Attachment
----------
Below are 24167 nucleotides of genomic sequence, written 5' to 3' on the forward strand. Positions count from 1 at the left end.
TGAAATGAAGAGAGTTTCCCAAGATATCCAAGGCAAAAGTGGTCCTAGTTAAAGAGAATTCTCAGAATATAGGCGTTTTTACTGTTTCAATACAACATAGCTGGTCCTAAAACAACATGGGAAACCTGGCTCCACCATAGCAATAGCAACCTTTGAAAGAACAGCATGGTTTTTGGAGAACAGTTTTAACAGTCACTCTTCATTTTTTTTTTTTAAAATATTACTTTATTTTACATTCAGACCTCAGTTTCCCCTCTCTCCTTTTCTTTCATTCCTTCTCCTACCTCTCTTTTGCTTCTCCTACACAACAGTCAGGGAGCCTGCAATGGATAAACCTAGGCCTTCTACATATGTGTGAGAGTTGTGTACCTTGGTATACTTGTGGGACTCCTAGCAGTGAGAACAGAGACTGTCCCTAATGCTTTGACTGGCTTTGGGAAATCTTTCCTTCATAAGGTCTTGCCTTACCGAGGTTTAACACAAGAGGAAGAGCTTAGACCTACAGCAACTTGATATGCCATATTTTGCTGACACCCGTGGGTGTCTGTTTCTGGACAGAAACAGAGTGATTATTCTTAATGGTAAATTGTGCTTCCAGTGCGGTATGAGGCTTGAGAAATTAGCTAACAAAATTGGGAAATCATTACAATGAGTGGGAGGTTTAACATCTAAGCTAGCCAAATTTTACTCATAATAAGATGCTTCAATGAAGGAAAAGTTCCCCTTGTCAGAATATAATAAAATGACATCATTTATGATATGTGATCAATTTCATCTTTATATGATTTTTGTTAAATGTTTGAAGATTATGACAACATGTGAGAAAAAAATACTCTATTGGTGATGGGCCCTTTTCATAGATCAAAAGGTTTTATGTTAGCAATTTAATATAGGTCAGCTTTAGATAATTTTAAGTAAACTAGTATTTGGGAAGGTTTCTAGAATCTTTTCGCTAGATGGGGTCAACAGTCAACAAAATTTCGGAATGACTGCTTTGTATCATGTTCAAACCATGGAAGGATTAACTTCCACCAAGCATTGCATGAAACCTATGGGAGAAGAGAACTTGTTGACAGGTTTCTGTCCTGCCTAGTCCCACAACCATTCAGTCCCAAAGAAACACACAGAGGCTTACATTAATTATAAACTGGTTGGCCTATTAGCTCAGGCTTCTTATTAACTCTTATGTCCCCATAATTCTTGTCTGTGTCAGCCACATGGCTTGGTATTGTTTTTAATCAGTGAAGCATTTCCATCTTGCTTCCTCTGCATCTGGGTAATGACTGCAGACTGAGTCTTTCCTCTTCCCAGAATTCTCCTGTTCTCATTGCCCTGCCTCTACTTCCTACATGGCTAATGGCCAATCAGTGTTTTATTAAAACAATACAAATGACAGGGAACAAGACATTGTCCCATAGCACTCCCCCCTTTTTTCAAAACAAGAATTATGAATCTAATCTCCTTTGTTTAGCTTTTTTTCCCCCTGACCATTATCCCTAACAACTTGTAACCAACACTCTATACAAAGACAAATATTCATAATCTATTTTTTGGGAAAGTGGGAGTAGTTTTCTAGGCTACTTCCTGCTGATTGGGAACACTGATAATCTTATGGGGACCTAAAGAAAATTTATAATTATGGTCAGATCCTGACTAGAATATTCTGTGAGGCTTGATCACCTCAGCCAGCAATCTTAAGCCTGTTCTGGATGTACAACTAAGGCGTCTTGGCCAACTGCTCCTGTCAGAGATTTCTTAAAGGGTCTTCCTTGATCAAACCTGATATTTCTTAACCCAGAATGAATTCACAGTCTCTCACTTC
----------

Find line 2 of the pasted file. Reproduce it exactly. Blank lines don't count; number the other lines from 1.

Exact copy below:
TGAAATGAAGAGAGTTTCCCAAGATATCCAAGGCAAAAGTGGTCCTAGTTAAAGAGAATTCTCAGAATATAGGCGTTTTTACTGTTTCAATACAACATAGCTGGTCCTAAAACAACATGGGAAACCTGGCTCCACCATAGCAATAGCAACCTTTGAAAGAACAGCATGGTTTTTGGAGAACAGTTTTAACAGTCACTCTTCATTTTTTTTTTTTAAAATATTACTTTATTTTACATTCAGACCTCAGTTTCCCCTCTCTCCTTTTCTTTCATTCCTTCTCCTACCTCTCTTTTGCTTCTCCTACACAACAGTCAGGGAGCCTGCAATGGATAAACCTAGGCCTTCTACATATGTGTGAGAGTTGTGTACCTTGGTATACTTGTGGGACTCCTAGCAGTGAGAACAGAGACTGTCCCTAATGCTTTGACTGGCTTTGGGAAATCTTTCCTTCATAAGGTCTTGCCTTACCGAGGTTTAACACAAGAGGAAGAGCTTAGACCTACAGCAACTTGATATGCCATATTTTGCTGACACCCGTGGGTGTCTGTTTCTGGACAGAAACAGAGTGATTATTCTTAATGGTAAATTGTGCTTCCAGTGCGGTATGAGGCTTGAGAAATTAGCTAACAAAATTGGGAAATCATTACAATGAGTGGGAGGTTTAACATCTAAGCTAGCCAAATTTTACTCATAATAAGATGCTTCAATGAAGGAAAAGTTCCCCTTGTCAGAATATAATAAAATGACATCATTTATGATATGTGATCAATTTCATCTTTATATGATTTTTGTTAAATGTTTGAAGATTATGACAACATGTGAGAAAAAAATACTCTATTGGTGATGGGCCCTTTTCATAGATCAAAAGGTTTTATGTTAGCAATTTAATATAGGTCAGCTTTAGATAATTTTAAGTAAACTAGTATTTGGGAAGGTTTCTAGAATCTTTTCGCTAGATGGGGTCAACAGTCAACAAAATTTCGGAATGACTGCTTTGTATCATGTTCAAACCATGGAAGGATTAACTTCCACCAAGCATTGCATGAAACCTATGGGAGAAGAGAACTTGTTGACAGGTTTCTGTCCTGCCTAGTCCCACAACCATTCAGTCCCAAAGAAACACACAGAGGCTTACATTAATTATAAACTGGTTGGCCTATTAGCTCAGGCTTCTTATTAACTCTTATGTCCCCATAATTCTTGTCTGTGTCAGCCACATGGCTTGGTATTGTTTTTAATCAGTGAAGCATTTCCATCTTGCTTCCTCTGCATCTGGGTAATGACTGCAGACTGAGTCTTTCCTCTTCCCAGAATTCTCCTGTTCTCATTGCCCTGCCTCTACTTCCTACATGGCTAATGGCCAATCAGTGTTTTATTAAAACAATACAAATGACAGGGAACAAGACATTGTCCCATAGCACTCCCCCCTTTTTTCAAAACAAGAATTATGAATCTAATCTCCTTTGTTTAGCTTTTTTTCCCCCTGACCATTATCCCTAACAACTTGTAACCAACACTCTATACAAAGACAAATATTCATAATCTATTTTTTGGGAAAGTGGGAGTAGTTTTCTAGGCTACTTCCTGCTGATTGGGAACACTGATAATCTTATGGGGACCTAAAGAAAATTTATAATTATGGTCAGATCCTGACTAGAATATTCTGTGAGGCTTGATCACCTCAGCCAGCAATCTTAAGCCTGTTCTGGATGTACAACTAAGGCGTCTTGGCCAACTGCTCCTGTCAGAGATTTCTTAAAGGGTCTTCCTTGATCAAACCTGATATTTCTTAACCCAGAATGAATTCACAGTCTCTCACTTC